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Private Security Roles- Post 9/11

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  • N. A. Corbier
    replied
    Originally posted by Mr. Security
    I have read that to. It always puzzled me because LE takes an oath to uphold the constitution and defend the United States. Since representatives of the US, governors and the president, sign bills into laws that the police enforce, it would seem that defending the US would include defending it's laws as well.
    They have a duty to protect the jurisdiction as a whole. This stems from the reactive nature of enforcement. Security Officers, as well, do not have a legal responsibility to protect indvidual tenants at an apartment complex, for example, against vehicle theft.

    This arouse out of lawsuits that the police are there to protect the individual, and should of prevented or immediately intervined in the illegal activity that the plaintiff in the civil case suffered.

    This stems from 'we cannot be everywhere at once, and that does include your business when your being robbed.'

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  • Mr. Security
    replied
    Originally posted by ACP01
    Also you have to remember that the US Supreme Court has ruled that PD is not required to provide protection to individuals or businesses...
    I have read that to. It always puzzled me because LE takes an oath to uphold the constitution and defend the United States. Since representatives of the US, governors and the president, sign bills into laws that the police enforce, it would seem that defending the US would include defending it's laws as well.

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  • ACP01
    replied
    Role of Security

    Also you have to remember that the US Supreme Court has ruled that PD is not required to provide protection to individuals or businesses. (paraphrased the h3ll out of that but...).

    Everyone knows you are most likely to be hit with a crime instead of a terrorist incident but the possibility is always there. If you are working a security detail then someone thinks that place/person needs some sort of protection from something.

    If PD does not provide protection then it is a must that other means of security be available. Sure a WB standing there might stop a shoplifter or maybe even a purse snatcher but the WB WILL NOT stop a terrorist.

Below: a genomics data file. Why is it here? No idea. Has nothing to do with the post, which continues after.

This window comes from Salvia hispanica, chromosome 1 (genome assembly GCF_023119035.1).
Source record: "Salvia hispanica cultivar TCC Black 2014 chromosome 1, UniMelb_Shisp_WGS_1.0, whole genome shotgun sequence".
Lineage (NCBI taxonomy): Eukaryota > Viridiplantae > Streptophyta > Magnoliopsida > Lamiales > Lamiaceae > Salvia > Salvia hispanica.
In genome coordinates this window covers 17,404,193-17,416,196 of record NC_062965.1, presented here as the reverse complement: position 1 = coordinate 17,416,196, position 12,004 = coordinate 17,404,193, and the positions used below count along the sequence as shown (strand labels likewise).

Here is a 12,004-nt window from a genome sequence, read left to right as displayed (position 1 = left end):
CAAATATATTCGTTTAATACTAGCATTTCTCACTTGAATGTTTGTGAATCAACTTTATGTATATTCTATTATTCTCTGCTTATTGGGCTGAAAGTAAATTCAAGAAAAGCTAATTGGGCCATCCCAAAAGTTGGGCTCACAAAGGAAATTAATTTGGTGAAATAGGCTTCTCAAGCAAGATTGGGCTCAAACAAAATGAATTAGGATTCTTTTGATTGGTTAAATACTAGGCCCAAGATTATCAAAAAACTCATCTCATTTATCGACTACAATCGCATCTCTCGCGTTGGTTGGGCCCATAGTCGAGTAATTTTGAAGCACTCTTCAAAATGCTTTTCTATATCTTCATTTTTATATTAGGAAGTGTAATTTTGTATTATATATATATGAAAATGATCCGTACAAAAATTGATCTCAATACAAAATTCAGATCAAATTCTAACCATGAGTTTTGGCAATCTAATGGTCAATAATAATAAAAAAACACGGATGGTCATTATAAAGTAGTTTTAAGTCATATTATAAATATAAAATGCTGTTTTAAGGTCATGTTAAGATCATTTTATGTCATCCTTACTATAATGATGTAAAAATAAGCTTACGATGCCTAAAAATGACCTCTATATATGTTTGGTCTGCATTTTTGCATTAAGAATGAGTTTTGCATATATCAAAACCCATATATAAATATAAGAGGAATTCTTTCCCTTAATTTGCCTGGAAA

Even a trained security unit would be hard pressed to stop a well planned and coordinated attack but would be able to at least slow them to the point of giving reinforcements time to arrive.

    That being said, we must get the training. Any and all training will beneifit in some way. From non-verbal communications to criminal/terrorist phsycology to armed tactics and all in between.

    Selling the idea to the customer base is where the hard part will be because as the article stated complacency is setting in.

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  • Mr. Security
    replied
    The police have very limited resources, capital and personnel, to protect the general public from terrorists. Corporations and other high profile sites will continue to turn to private security as a solution if further attacks occur. I would not be surprised to see the powers of security expanded as more and more people realize that the police are quickly overwhelmed and outnumbered when disasters such as the New Orleans hurricane occur. Perhaps LE will tap security as a mutual aid option to maintain order in such cases until the military can respond.

    Corporations have mind-boggling sums of cash that can and will be used to implement whatever security is needed to protect their day-to-day operations.

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  • wisconsinite
    replied
    Private Security Roles- Post 9/11

    I will attest to this one fact. There are more citizens in this country than there are city, state, and federal law enforcement officers, combined. There IS a need for some other entity, to help offset that ratio. Meaning, Private Security Officers must become more dynamic than ever before! The Post-9/11 era has opened more doors than ever before. The business of Private Security WILL become, "recession-proof". Every security officer out there, should constantly work towards educating yourselves and bettering yourselves. The more (we) improve and evolve, the better we will be able to stay in the business indefinitely.
    I am a 34 year old man, that has been in the private security field for 8 years. I have only a HS Diploma, but a vast knowledge, from on-the-job experience. Experience you cannot learn from a textbook. But, I WILL become educated, and gain college degrees, so I do not get weeded out.

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    Private Security Roles- Post 9/11

    http://www.azcentral.com/arizonarepu...esecurity.html

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